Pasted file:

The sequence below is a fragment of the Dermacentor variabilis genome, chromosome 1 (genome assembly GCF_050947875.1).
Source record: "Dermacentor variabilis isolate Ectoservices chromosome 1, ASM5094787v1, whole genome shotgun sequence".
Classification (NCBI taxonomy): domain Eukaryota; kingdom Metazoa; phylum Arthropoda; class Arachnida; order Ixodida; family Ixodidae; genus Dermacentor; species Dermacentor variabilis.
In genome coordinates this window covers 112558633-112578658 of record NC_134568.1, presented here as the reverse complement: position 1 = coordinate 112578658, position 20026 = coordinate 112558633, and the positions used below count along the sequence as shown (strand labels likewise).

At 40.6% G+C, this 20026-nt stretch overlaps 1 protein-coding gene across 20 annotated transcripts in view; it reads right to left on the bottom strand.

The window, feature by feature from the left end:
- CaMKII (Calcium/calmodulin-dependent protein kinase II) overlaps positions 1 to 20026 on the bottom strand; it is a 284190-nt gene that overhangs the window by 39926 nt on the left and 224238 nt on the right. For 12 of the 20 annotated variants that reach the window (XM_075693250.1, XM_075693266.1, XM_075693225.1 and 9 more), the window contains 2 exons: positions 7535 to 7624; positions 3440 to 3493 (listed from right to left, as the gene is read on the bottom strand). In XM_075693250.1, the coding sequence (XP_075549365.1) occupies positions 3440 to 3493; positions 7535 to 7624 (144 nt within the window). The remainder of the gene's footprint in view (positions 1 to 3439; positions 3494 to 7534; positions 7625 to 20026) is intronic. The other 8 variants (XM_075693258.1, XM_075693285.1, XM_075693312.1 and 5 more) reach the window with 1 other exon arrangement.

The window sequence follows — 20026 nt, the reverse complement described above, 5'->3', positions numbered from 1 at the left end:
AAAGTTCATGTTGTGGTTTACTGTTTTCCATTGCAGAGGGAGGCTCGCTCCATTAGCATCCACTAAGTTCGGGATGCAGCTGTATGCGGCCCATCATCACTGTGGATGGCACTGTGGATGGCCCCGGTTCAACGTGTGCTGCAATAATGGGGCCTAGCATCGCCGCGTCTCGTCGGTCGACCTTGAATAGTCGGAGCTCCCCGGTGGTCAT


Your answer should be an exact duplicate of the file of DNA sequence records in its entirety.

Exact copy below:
The sequence below is a fragment of the Dermacentor variabilis genome, chromosome 1 (genome assembly GCF_050947875.1).
Source record: "Dermacentor variabilis isolate Ectoservices chromosome 1, ASM5094787v1, whole genome shotgun sequence".
Classification (NCBI taxonomy): domain Eukaryota; kingdom Metazoa; phylum Arthropoda; class Arachnida; order Ixodida; family Ixodidae; genus Dermacentor; species Dermacentor variabilis.
In genome coordinates this window covers 112558633-112578658 of record NC_134568.1, presented here as the reverse complement: position 1 = coordinate 112578658, position 20026 = coordinate 112558633, and the positions used below count along the sequence as shown (strand labels likewise).

At 40.6% G+C, this 20026-nt stretch overlaps 1 protein-coding gene across 20 annotated transcripts in view; it reads right to left on the bottom strand.

The window, feature by feature from the left end:
- CaMKII (Calcium/calmodulin-dependent protein kinase II) overlaps positions 1 to 20026 on the bottom strand; it is a 284190-nt gene that overhangs the window by 39926 nt on the left and 224238 nt on the right. For 12 of the 20 annotated variants that reach the window (XM_075693250.1, XM_075693266.1, XM_075693225.1 and 9 more), the window contains 2 exons: positions 7535 to 7624; positions 3440 to 3493 (listed from right to left, as the gene is read on the bottom strand). In XM_075693250.1, the coding sequence (XP_075549365.1) occupies positions 3440 to 3493; positions 7535 to 7624 (144 nt within the window). The remainder of the gene's footprint in view (positions 1 to 3439; positions 3494 to 7534; positions 7625 to 20026) is intronic. The other 8 variants (XM_075693258.1, XM_075693285.1, XM_075693312.1 and 5 more) reach the window with 1 other exon arrangement.

The window sequence follows — 20026 nt, the reverse complement described above, 5'->3', positions numbered from 1 at the left end:
AAAGTTCATGTTGTGGTTTACTGTTTTCCATTGCAGAGGGAGGCTCGCTCCATTAGCATCCACTAAGTTCGGGATGCAGCTGTATGCGGCCCATCATCACTGTGGATGGCACTGTGGATGGCCCCGGTTCAACGTGTGCTGCAATAATGGGGCCTAGCATCGCCGCGTCTCGTCGGTCGACCTTGAATAGTCGGAGCTCCCCGGTGGTCAT